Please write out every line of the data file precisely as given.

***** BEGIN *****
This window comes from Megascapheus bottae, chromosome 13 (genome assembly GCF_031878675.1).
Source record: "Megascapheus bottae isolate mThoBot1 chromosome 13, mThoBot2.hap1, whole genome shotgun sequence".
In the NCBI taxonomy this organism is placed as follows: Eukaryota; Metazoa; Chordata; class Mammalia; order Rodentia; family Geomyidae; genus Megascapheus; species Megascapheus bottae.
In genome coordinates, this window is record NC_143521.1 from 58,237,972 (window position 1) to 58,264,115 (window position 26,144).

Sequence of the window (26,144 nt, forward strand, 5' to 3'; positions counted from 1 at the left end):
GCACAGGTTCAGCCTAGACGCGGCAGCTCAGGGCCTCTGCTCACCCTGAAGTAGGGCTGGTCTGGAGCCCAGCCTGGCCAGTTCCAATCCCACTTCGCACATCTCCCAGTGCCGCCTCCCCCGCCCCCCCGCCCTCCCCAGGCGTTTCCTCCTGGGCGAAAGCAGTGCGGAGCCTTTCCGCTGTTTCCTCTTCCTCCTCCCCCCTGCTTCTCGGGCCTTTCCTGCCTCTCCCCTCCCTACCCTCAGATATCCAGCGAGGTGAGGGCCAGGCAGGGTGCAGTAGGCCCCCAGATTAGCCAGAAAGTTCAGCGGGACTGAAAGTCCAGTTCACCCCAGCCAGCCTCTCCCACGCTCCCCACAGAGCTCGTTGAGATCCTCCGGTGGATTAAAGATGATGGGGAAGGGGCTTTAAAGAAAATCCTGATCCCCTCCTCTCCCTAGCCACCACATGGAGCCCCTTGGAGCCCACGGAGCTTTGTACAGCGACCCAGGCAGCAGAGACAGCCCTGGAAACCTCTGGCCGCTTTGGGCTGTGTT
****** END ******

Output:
This window comes from Megascapheus bottae, chromosome 13 (genome assembly GCF_031878675.1).
Source record: "Megascapheus bottae isolate mThoBot1 chromosome 13, mThoBot2.hap1, whole genome shotgun sequence".
In the NCBI taxonomy this organism is placed as follows: Eukaryota; Metazoa; Chordata; class Mammalia; order Rodentia; family Geomyidae; genus Megascapheus; species Megascapheus bottae.
In genome coordinates, this window is record NC_143521.1 from 58,237,972 (window position 1) to 58,264,115 (window position 26,144).

Sequence of the window (26,144 nt, forward strand, 5' to 3'; positions counted from 1 at the left end):
GCACAGGTTCAGCCTAGACGCGGCAGCTCAGGGCCTCTGCTCACCCTGAAGTAGGGCTGGTCTGGAGCCCAGCCTGGCCAGTTCCAATCCCACTTCGCACATCTCCCAGTGCCGCCTCCCCCGCCCCCCCGCCCTCCCCAGGCGTTTCCTCCTGGGCGAAAGCAGTGCGGAGCCTTTCCGCTGTTTCCTCTTCCTCCTCCCCCCTGCTTCTCGGGCCTTTCCTGCCTCTCCCCTCCCTACCCTCAGATATCCAGCGAGGTGAGGGCCAGGCAGGGTGCAGTAGGCCCCCAGATTAGCCAGAAAGTTCAGCGGGACTGAAAGTCCAGTTCACCCCAGCCAGCCTCTCCCACGCTCCCCACAGAGCTCGTTGAGATCCTCCGGTGGATTAAAGATGATGGGGAAGGGGCTTTAAAGAAAATCCTGATCCCCTCCTCTCCCTAGCCACCACATGGAGCCCCTTGGAGCCCACGGAGCTTTGTACAGCGACCCAGGCAGCAGAGACAGCCCTGGAAACCTCTGGCCGCTTTGGGCTGTGTT